A project is under way to install new visitor information points along the Goldfields Track.
The project involves 4 visitor hubs, 8 trail headboards, and up to 100 interpretive signs along the 200+ kilometre length of the track between Ballarat and Bendigo. Consultants are currently working on the design of the project with Goldfields Track inc and Djandak, the commercial arm of Dja Dja Wurrung Clans Aboriginal Corporation.
If you’re a bit unnerved by the idea of ‘100 interpretive signs’ along the track (that would be a sign about every 2 kilometres!), so are we. However, we are assured first, that this number might be ‘only’ 75, and second, that the signs might be simple QR codes on posts. By applying a phone to the Code, visitors would be able to read off info about natural and cultural features of the point in question.
Think authorities can’t go a bit bonkers with unnecessary signs? Think again. Of course, we don’t think the present project will make this sort of mistake.
The potential value of this project is obvious, and the Djandak involvement in the project should ensure some balance is restored to the interpretation of our bushlands, too often weighted to a glorification, or sentimentalisation of gold fever.
FOBIF is watching this project with great interest.
First, we don’t want a proliferation of signs to disturb the serenity of those parts of the Diggings park most notable for their feeling of abandonment and isolation. Parts of our bushland are already cluttered with unnecessary or out of date signs, a clutter which definitely does not add to the ‘natural’ experience.
FOBIF walkers taking a rest, Sebastopol Gully: parts of the Diggings park would be spoiled by an excess of signage.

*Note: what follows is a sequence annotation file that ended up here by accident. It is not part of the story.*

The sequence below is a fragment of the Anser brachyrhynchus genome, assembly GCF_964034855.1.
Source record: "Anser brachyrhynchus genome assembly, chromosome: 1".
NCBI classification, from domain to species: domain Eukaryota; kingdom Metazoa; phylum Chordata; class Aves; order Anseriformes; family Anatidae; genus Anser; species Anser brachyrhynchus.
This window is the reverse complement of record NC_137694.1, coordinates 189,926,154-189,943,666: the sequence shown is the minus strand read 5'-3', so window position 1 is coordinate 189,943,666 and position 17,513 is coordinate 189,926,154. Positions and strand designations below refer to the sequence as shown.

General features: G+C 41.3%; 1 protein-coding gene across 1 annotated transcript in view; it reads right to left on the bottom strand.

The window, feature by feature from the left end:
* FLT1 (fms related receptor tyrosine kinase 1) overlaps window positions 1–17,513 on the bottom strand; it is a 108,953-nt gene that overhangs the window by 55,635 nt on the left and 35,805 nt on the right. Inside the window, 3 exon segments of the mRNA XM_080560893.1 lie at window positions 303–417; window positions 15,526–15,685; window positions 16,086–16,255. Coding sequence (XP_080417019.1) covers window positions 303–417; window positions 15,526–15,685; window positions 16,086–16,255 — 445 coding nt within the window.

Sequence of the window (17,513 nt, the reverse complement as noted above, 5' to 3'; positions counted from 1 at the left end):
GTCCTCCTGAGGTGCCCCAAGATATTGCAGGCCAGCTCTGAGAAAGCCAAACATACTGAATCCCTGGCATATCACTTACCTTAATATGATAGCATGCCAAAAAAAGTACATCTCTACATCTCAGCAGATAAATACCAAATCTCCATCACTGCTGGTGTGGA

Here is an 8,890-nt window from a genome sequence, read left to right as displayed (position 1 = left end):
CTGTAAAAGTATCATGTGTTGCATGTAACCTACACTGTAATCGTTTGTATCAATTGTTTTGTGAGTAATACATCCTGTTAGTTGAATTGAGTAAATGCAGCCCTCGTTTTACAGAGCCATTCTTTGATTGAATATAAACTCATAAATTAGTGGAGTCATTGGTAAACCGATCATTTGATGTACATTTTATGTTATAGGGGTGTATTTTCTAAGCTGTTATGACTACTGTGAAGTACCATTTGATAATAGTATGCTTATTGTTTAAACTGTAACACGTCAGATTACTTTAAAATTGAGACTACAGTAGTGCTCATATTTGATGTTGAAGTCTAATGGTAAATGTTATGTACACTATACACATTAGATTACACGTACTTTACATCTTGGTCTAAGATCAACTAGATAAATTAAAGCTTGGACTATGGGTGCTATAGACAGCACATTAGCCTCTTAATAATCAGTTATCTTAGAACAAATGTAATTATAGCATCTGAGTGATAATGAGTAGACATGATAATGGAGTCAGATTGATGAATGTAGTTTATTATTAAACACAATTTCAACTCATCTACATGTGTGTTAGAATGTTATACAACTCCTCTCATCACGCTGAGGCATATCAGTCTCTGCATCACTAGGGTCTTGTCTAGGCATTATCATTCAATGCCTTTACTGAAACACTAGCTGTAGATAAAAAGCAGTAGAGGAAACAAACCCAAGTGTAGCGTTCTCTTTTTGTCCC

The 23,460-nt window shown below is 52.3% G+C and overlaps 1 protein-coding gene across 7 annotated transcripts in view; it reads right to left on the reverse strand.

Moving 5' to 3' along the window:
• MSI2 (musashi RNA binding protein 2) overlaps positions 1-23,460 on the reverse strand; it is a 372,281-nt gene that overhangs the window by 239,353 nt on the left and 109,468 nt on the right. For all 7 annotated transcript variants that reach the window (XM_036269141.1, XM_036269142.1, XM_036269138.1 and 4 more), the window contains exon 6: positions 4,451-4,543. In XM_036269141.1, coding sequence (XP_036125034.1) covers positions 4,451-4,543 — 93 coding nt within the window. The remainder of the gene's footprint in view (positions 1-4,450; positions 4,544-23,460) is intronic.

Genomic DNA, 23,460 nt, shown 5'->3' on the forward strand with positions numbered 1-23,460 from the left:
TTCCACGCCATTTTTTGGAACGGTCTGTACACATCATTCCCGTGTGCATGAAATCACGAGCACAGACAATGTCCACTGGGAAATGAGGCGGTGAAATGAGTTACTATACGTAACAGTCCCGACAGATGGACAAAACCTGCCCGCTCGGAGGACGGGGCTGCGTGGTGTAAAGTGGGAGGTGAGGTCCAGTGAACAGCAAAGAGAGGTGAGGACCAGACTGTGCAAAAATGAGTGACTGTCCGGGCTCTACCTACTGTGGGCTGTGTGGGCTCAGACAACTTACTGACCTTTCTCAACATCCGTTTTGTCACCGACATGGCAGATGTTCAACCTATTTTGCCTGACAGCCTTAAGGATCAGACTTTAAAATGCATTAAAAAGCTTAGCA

Second, we believe that any serious explanation of the goldfields landscape should include information about the destructive effects of the gold rush. Any visitor to our region must be struck by the number of eroded waterways and clearly degraded land. Any signage offering information about the region must include an explanation as to how this happened, and a sober account of what happens when rampant pursuit of wealth overrides all other concerns.
Brown’s Gully near the Goldfields Track crossing: the innumerable degraded streams in our region are part of the price we have paid for gold. Explanations of these landscape features should be provided in the relevant places.
The consultants’ approaches to these questions seem constructive. One question about the project is still not clear to us, however: the role of Parks Victoria. The Goldfields Track traverses significant parks in this region, and Parks Victoria is supposed to have a major role in community education on the value of these lands. In recent years, Parks seems to be more interested in tourism than in education. We’ll see what constructive input PV might have in this project.